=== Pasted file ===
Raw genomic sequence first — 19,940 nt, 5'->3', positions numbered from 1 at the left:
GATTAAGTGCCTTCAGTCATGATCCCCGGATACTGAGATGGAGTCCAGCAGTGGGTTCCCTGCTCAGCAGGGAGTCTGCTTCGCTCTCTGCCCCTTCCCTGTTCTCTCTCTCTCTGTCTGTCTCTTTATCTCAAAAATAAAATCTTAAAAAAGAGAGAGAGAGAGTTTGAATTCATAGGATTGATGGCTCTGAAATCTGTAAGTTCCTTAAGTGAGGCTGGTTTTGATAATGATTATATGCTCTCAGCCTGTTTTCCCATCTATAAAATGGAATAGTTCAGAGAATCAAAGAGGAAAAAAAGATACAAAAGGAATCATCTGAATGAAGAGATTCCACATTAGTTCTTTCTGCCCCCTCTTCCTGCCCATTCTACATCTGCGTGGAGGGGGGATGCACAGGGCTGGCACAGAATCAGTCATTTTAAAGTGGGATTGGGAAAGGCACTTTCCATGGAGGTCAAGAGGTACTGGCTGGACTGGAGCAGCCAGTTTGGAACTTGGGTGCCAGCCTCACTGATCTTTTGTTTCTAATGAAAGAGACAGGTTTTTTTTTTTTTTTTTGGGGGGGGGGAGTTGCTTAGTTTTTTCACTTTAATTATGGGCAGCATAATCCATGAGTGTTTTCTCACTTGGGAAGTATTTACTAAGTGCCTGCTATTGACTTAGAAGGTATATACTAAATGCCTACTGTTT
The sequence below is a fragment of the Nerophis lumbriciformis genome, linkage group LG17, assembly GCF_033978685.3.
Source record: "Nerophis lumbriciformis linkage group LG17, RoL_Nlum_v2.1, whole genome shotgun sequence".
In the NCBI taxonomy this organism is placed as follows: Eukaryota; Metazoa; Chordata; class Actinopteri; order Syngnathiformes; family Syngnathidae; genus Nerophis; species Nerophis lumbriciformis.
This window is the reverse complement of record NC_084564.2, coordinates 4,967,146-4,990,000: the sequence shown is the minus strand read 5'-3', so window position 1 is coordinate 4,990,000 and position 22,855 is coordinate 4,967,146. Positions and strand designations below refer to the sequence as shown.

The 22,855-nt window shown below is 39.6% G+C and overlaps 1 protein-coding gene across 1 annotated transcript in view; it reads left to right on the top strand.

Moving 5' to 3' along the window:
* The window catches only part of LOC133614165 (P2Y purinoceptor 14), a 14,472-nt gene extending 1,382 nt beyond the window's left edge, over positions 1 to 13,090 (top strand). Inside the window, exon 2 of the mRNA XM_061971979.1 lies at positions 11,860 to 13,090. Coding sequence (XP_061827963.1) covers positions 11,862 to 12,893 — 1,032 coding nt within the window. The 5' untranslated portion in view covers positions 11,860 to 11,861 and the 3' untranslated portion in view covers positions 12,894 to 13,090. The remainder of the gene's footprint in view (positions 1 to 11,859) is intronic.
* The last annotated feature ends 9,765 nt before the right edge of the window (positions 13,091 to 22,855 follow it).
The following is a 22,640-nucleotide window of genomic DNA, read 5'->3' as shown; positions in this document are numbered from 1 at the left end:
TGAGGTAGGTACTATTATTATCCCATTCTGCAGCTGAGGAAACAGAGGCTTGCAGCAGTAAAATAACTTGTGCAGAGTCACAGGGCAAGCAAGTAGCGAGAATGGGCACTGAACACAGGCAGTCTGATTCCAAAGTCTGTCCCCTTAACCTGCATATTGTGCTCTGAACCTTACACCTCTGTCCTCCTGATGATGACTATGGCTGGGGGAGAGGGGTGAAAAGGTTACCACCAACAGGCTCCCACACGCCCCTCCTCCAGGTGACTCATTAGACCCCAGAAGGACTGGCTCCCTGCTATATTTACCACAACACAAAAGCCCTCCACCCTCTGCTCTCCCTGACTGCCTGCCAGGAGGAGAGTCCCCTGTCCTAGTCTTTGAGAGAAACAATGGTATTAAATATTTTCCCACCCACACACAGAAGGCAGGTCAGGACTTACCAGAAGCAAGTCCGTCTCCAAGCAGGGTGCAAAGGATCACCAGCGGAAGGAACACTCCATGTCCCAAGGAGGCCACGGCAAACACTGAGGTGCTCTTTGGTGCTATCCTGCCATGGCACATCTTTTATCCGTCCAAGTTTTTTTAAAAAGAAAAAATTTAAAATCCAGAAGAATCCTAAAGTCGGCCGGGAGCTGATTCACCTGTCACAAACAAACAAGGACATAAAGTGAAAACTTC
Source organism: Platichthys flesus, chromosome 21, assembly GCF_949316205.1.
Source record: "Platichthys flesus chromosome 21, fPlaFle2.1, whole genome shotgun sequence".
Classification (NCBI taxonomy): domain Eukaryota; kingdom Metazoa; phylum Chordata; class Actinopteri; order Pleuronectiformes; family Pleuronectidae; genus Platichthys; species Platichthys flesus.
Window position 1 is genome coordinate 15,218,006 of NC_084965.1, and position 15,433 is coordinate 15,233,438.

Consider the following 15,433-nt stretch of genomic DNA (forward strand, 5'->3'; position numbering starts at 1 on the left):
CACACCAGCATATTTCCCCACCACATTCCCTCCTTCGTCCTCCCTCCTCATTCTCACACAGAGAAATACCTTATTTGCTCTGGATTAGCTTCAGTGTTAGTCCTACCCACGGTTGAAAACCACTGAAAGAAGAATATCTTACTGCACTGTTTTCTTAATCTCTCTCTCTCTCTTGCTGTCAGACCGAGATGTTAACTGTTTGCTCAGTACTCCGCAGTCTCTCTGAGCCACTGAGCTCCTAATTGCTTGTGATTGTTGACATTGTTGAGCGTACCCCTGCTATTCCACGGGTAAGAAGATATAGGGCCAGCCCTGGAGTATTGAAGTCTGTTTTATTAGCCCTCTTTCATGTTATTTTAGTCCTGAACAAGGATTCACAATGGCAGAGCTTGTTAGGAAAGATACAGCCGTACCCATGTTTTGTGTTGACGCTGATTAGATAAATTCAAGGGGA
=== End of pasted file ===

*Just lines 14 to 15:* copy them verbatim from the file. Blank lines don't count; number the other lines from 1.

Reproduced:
Source record: "Platichthys flesus chromosome 21, fPlaFle2.1, whole genome shotgun sequence".
Classification (NCBI taxonomy): domain Eukaryota; kingdom Metazoa; phylum Chordata; class Actinopteri; order Pleuronectiformes; family Pleuronectidae; genus Platichthys; species Platichthys flesus.